It's a natural reaction to assume fires at black churches are borne of hatred, experts say
Humans gravitate toward causes that provide them scapegoats, professor says
Ohio and California church fires did not garner same level of media coverage
It’s a visceral and involuntary reaction, perhaps even knee-jerk: A black church burns in the South and our minds race immediately to hatred.
It must be arson. It must be the handiwork of some despicable white supremacist.
That was the sentiment on display across social and traditional media these past two weeks. The NAACP, while acknowledging only three of the recent fires were suspected arsons, called for vigilance, saying the blazes require “our collective attention.”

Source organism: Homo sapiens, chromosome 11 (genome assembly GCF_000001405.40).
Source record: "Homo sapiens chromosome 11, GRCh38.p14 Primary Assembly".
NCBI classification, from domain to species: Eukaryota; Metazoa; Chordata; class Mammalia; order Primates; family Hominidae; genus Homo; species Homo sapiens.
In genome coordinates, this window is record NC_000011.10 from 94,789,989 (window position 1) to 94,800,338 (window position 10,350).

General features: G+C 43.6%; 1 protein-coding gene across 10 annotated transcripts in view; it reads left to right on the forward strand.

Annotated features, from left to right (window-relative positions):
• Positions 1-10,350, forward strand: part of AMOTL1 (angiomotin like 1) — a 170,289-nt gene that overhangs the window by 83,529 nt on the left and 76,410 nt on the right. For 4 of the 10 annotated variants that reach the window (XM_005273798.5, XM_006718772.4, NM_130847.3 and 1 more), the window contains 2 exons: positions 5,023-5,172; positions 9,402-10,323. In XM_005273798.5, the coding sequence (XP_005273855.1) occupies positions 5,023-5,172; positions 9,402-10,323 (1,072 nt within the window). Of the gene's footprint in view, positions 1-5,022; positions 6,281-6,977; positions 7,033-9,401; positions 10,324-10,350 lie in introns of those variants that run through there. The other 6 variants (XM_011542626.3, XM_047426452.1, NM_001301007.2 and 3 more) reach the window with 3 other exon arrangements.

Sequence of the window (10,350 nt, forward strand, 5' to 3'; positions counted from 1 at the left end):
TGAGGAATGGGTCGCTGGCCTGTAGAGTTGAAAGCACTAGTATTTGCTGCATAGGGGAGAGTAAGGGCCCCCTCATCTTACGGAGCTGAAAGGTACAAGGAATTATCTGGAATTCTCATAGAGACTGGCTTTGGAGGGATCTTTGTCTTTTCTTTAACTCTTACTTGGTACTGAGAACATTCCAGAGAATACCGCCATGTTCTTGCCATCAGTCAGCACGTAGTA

“For centuries, African-American churches have served as the epicenter of survival for many in the African-American community. As a consequence, these houses of faith have historically been the targets of violence. We will use every tool in our advocacy arsenal to preserve these beloved institutions,” Cornell William Brooks, the group’s president, said in a statement.
Brooks also cited the recent church massacre in South Carolina.
On June 17, Dylann Roof allegedly killed nine members of Charleston’s Emanuel African Methodist Episcopal Church. Four days later, black churches began burning across the South. To date, seven in five states have caught fire.